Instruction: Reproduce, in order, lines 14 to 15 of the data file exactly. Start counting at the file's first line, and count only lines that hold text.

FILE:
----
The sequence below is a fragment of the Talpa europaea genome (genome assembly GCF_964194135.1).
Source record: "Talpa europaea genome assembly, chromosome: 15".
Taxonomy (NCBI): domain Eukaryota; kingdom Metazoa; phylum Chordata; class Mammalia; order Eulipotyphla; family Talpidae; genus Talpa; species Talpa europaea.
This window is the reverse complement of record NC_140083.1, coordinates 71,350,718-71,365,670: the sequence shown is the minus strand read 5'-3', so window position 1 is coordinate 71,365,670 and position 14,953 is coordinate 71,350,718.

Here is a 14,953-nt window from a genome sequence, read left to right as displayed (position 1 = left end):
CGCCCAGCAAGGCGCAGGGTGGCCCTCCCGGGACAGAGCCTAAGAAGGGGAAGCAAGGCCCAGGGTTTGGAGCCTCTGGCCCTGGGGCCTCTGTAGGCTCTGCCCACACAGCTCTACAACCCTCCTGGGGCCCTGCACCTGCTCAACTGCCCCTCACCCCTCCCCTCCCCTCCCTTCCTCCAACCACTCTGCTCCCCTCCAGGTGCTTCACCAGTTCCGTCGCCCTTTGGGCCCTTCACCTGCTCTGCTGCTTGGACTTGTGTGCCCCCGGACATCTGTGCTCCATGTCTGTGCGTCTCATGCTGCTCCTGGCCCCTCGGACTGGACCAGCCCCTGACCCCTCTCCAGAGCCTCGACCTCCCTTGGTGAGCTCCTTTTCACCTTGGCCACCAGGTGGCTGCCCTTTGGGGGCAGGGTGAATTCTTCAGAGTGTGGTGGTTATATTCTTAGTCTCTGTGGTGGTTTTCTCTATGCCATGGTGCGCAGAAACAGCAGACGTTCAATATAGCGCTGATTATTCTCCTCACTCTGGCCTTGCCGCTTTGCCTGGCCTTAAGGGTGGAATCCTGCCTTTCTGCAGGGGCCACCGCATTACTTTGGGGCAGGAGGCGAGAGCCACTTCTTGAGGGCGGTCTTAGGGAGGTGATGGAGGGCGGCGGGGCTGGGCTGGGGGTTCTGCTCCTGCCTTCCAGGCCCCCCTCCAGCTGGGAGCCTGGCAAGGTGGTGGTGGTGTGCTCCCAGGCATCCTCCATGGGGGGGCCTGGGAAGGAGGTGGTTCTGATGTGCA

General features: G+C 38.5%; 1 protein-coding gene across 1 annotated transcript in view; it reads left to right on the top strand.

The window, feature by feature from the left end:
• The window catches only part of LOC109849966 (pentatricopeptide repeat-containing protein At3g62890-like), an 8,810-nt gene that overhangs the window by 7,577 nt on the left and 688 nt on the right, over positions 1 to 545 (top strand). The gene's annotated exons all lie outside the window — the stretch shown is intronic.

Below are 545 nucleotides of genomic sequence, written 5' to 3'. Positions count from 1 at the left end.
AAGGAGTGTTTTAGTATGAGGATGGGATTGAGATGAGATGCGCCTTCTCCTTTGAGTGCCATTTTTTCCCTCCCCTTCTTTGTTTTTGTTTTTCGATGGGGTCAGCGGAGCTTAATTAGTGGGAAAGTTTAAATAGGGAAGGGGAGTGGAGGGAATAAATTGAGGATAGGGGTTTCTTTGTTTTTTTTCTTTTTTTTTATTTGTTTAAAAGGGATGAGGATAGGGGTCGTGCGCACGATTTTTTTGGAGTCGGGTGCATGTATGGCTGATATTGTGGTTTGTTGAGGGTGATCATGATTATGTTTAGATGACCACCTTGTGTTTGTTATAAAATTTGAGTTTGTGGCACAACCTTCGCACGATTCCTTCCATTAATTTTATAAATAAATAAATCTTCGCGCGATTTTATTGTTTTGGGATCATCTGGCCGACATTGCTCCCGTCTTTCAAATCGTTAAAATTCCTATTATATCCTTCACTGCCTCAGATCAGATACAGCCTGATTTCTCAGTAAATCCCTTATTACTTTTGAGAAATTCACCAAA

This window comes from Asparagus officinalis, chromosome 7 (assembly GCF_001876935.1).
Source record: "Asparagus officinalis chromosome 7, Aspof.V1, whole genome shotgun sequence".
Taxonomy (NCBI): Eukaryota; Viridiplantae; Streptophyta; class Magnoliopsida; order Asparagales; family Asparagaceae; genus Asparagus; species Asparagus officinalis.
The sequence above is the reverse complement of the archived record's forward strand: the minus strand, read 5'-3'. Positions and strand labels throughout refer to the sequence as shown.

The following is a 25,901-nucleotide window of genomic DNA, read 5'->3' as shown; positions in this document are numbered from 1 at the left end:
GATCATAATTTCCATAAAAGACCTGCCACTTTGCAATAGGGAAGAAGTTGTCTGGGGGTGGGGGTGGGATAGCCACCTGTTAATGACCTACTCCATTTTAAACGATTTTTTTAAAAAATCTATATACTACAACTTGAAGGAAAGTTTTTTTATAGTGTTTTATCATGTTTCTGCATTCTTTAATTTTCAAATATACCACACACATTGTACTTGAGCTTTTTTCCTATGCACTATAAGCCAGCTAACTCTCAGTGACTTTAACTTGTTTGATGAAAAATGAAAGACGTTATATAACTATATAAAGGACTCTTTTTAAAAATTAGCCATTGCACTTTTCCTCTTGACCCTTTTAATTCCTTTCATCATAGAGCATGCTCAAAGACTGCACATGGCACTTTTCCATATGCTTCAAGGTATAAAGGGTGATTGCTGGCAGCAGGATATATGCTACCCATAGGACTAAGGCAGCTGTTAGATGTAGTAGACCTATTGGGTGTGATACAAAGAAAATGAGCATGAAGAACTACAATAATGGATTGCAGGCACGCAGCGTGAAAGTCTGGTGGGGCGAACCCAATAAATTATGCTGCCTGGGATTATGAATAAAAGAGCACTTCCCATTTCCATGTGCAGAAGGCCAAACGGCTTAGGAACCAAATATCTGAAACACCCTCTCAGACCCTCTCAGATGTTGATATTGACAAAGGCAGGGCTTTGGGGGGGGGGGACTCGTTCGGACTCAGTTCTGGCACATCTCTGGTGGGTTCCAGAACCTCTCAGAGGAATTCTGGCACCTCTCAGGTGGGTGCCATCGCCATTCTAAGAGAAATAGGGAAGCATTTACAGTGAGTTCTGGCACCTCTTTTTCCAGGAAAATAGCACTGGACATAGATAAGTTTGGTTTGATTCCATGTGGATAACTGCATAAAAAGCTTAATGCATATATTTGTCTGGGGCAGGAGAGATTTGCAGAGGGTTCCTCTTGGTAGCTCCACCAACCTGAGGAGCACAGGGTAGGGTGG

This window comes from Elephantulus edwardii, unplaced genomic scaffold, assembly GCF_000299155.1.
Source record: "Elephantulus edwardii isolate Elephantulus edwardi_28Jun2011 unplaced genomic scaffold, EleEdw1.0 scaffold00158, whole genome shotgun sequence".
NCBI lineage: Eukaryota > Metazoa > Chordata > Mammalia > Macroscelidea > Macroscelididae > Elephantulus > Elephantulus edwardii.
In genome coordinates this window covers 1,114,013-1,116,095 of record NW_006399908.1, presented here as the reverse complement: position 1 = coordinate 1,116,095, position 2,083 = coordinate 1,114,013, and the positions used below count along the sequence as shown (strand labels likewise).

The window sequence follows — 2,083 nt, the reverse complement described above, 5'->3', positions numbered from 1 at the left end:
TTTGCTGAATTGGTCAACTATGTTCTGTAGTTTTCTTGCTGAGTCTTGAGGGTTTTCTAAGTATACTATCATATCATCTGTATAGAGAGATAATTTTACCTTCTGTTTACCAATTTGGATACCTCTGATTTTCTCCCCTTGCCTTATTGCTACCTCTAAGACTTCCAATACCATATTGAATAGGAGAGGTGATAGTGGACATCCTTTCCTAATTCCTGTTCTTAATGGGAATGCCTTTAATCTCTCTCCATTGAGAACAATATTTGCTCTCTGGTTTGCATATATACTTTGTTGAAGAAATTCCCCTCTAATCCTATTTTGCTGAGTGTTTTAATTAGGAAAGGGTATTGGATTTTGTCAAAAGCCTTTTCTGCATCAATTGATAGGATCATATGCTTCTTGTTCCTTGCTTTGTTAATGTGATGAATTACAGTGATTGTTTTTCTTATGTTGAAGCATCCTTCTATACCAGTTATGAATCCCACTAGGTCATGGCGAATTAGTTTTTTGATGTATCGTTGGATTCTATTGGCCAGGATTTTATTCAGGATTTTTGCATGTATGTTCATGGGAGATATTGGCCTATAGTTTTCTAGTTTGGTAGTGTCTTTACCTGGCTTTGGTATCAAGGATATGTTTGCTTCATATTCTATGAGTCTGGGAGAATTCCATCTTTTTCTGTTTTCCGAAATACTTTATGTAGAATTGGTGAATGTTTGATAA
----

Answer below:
Taxonomy (NCBI): Eukaryota; Viridiplantae; Streptophyta; class Magnoliopsida; order Asparagales; family Asparagaceae; genus Asparagus; species Asparagus officinalis.
The sequence above is the reverse complement of the archived record's forward strand: the minus strand, read 5'-3'. Positions and strand labels throughout refer to the sequence as shown.